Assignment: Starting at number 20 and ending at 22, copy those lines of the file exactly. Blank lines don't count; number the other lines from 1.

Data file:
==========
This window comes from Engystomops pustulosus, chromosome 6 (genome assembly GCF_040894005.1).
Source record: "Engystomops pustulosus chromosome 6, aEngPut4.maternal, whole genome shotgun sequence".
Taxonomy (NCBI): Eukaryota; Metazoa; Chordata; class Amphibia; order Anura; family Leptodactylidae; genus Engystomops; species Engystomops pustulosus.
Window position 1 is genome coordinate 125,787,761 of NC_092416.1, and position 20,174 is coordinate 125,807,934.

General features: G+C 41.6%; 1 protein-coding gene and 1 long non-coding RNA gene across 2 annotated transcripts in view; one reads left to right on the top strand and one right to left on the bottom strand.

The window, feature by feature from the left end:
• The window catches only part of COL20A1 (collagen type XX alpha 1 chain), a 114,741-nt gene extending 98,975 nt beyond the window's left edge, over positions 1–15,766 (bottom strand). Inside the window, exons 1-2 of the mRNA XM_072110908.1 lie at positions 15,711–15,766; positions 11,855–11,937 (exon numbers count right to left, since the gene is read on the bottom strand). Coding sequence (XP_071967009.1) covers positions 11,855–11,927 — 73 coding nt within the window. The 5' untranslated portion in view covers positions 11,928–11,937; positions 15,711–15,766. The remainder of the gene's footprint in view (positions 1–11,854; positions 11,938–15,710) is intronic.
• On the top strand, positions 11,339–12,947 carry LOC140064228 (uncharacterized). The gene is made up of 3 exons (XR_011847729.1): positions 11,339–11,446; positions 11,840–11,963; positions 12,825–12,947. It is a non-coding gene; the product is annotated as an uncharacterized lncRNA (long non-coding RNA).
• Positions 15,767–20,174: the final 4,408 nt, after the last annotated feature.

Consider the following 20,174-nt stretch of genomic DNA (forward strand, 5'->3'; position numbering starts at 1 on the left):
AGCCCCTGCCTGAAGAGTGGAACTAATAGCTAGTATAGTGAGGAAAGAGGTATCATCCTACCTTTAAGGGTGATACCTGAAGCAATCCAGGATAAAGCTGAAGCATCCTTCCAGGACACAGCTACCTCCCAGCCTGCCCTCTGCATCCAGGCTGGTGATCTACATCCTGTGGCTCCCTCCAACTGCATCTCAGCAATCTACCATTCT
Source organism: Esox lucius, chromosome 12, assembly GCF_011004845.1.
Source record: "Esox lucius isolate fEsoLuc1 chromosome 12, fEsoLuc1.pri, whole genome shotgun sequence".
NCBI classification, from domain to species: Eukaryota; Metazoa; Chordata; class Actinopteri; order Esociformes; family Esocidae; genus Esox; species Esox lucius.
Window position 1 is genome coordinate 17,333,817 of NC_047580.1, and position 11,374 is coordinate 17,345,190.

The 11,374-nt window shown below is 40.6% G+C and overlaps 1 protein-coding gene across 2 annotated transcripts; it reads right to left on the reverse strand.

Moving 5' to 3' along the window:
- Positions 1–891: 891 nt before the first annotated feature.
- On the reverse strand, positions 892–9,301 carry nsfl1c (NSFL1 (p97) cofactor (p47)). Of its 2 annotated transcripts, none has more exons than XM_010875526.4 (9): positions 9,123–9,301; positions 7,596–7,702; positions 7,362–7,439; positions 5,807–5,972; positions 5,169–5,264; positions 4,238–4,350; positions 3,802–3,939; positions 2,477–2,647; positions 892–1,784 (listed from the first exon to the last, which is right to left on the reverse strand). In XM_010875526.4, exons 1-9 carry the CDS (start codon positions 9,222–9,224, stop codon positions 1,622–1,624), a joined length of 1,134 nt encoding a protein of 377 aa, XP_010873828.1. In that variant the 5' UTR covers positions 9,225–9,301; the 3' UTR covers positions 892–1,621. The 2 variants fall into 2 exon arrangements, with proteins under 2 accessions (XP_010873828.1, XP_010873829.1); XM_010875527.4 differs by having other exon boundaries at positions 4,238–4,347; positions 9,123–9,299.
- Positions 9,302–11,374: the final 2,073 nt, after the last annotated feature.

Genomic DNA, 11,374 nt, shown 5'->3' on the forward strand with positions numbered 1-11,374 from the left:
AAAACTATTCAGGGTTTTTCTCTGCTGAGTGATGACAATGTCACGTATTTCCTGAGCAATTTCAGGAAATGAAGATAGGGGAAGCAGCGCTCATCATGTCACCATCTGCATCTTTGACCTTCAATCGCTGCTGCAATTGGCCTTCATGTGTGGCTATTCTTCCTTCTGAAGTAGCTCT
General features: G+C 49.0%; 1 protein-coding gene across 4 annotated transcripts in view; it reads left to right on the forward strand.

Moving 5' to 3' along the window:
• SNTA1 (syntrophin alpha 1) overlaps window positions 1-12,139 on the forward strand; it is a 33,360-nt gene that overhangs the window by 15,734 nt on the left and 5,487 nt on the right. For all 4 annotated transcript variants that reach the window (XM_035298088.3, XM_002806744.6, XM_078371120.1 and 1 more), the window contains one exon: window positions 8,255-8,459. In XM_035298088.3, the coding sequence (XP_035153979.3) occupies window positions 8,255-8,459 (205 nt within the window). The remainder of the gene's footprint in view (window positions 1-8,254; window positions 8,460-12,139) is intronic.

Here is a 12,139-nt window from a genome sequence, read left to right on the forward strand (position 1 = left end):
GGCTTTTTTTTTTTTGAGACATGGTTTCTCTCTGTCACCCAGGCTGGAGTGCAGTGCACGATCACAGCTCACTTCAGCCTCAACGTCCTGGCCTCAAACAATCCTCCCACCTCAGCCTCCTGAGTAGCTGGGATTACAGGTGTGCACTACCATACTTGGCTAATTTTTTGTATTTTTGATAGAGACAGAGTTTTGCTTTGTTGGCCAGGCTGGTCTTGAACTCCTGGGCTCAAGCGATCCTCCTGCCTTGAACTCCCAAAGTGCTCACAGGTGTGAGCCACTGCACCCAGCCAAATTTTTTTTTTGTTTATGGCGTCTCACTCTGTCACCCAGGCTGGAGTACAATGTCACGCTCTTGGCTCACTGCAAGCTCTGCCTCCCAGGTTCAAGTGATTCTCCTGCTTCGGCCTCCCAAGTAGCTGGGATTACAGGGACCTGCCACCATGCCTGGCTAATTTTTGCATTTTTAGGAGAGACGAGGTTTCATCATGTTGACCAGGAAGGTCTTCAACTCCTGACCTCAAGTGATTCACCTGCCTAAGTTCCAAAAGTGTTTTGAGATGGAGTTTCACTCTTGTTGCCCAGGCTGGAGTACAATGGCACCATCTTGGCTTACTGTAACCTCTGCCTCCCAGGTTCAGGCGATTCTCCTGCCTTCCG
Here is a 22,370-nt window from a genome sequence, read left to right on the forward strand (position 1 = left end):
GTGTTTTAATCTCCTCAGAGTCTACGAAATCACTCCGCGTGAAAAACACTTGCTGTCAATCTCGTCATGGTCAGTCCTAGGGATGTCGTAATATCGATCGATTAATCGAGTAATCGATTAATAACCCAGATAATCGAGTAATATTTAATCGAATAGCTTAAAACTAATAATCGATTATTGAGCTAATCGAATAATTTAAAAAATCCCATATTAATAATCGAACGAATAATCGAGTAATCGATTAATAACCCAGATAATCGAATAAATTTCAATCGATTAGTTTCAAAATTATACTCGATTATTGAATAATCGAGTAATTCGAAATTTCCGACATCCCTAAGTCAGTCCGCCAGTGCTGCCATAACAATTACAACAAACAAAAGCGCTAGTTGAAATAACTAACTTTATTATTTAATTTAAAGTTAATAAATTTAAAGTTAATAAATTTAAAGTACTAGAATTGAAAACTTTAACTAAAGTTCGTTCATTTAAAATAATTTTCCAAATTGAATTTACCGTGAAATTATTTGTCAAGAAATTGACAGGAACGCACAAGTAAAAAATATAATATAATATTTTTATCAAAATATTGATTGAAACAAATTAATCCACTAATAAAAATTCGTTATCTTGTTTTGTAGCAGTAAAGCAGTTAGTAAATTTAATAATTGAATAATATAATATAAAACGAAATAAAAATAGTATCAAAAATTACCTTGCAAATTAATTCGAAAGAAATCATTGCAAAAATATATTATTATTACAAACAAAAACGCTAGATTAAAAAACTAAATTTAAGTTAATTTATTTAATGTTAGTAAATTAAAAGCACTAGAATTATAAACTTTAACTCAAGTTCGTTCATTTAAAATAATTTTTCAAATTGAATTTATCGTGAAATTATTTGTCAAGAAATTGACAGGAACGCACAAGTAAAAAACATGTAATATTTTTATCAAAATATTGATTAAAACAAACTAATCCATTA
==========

- Positions 9,302–11,374: the final 2,073 nt, after the last annotated feature.

Genomic DNA, 11,374 nt, shown 5'->3' on the forward strand with positions numbered 1-11,374 from the left:
AAAACTATTCAGGGTTTTTCTCTGCTGAGTGATGACAATGTCACGTATTTCCTGAGCAATTTCAGGAAATGAAGATAGGGGAAGCAGCGCTCATCATGTCACCATCTGCATCTTTGACCTTCAATCGCTGCTGCAATTGGCCTTCATGTGTGGCTATTCTTCCTTCTGAAGTAGCTCT